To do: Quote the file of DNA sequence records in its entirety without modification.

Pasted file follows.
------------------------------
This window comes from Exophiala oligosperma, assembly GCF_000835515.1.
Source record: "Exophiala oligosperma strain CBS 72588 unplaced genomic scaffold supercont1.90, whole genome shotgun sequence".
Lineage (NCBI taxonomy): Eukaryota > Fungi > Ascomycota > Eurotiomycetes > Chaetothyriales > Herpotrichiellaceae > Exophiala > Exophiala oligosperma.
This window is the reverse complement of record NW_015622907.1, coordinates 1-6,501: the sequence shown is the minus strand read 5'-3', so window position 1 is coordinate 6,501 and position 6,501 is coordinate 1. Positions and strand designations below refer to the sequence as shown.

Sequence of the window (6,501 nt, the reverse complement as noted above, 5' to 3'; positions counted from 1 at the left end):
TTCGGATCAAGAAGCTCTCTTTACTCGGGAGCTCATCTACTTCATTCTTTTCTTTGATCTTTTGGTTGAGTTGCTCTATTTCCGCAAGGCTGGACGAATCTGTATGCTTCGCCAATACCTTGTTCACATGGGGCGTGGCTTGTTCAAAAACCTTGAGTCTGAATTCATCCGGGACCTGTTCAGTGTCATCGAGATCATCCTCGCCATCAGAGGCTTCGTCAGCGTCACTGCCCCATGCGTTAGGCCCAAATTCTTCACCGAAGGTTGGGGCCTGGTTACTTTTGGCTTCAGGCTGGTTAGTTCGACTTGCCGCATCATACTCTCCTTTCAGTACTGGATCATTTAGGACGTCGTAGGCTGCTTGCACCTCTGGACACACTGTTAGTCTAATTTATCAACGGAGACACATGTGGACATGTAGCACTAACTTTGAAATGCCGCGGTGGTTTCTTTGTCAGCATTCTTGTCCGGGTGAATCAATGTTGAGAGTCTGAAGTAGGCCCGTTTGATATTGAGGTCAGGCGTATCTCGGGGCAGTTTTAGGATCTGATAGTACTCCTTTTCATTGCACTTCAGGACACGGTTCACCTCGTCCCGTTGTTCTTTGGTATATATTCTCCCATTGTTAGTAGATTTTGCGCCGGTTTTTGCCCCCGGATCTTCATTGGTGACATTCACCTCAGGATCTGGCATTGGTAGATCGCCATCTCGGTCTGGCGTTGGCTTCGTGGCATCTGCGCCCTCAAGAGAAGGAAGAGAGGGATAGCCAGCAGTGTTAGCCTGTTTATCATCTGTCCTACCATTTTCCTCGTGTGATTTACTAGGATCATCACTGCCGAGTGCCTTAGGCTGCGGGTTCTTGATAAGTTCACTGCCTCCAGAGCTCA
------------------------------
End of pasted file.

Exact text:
This window comes from Exophiala oligosperma, assembly GCF_000835515.1.
Source record: "Exophiala oligosperma strain CBS 72588 unplaced genomic scaffold supercont1.90, whole genome shotgun sequence".
Lineage (NCBI taxonomy): Eukaryota > Fungi > Ascomycota > Eurotiomycetes > Chaetothyriales > Herpotrichiellaceae > Exophiala > Exophiala oligosperma.
This window is the reverse complement of record NW_015622907.1, coordinates 1-6,501: the sequence shown is the minus strand read 5'-3', so window position 1 is coordinate 6,501 and position 6,501 is coordinate 1. Positions and strand designations below refer to the sequence as shown.

Sequence of the window (6,501 nt, the reverse complement as noted above, 5' to 3'; positions counted from 1 at the left end):
TTCGGATCAAGAAGCTCTCTTTACTCGGGAGCTCATCTACTTCATTCTTTTCTTTGATCTTTTGGTTGAGTTGCTCTATTTCCGCAAGGCTGGACGAATCTGTATGCTTCGCCAATACCTTGTTCACATGGGGCGTGGCTTGTTCAAAAACCTTGAGTCTGAATTCATCCGGGACCTGTTCAGTGTCATCGAGATCATCCTCGCCATCAGAGGCTTCGTCAGCGTCACTGCCCCATGCGTTAGGCCCAAATTCTTCACCGAAGGTTGGGGCCTGGTTACTTTTGGCTTCAGGCTGGTTAGTTCGACTTGCCGCATCATACTCTCCTTTCAGTACTGGATCATTTAGGACGTCGTAGGCTGCTTGCACCTCTGGACACACTGTTAGTCTAATTTATCAACGGAGACACATGTGGACATGTAGCACTAACTTTGAAATGCCGCGGTGGTTTCTTTGTCAGCATTCTTGTCCGGGTGAATCAATGTTGAGAGTCTGAAGTAGGCCCGTTTGATATTGAGGTCAGGCGTATCTCGGGGCAGTTTTAGGATCTGATAGTACTCCTTTTCATTGCACTTCAGGACACGGTTCACCTCGTCCCGTTGTTCTTTGGTATATATTCTCCCATTGTTAGTAGATTTTGCGCCGGTTTTTGCCCCCGGATCTTCATTGGTGACATTCACCTCAGGATCTGGCATTGGTAGATCGCCATCTCGGTCTGGCGTTGGCTTCGTGGCATCTGCGCCCTCAAGAGAAGGAAGAGAGGGATAGCCAGCAGTGTTAGCCTGTTTATCATCTGTCCTACCATTTTCCTCGTGTGATTTACTAGGATCATCACTGCCGAGTGCCTTAGGCTGCGGGTTCTTGATAAGTTCACTGCCTCCAGAGCTCA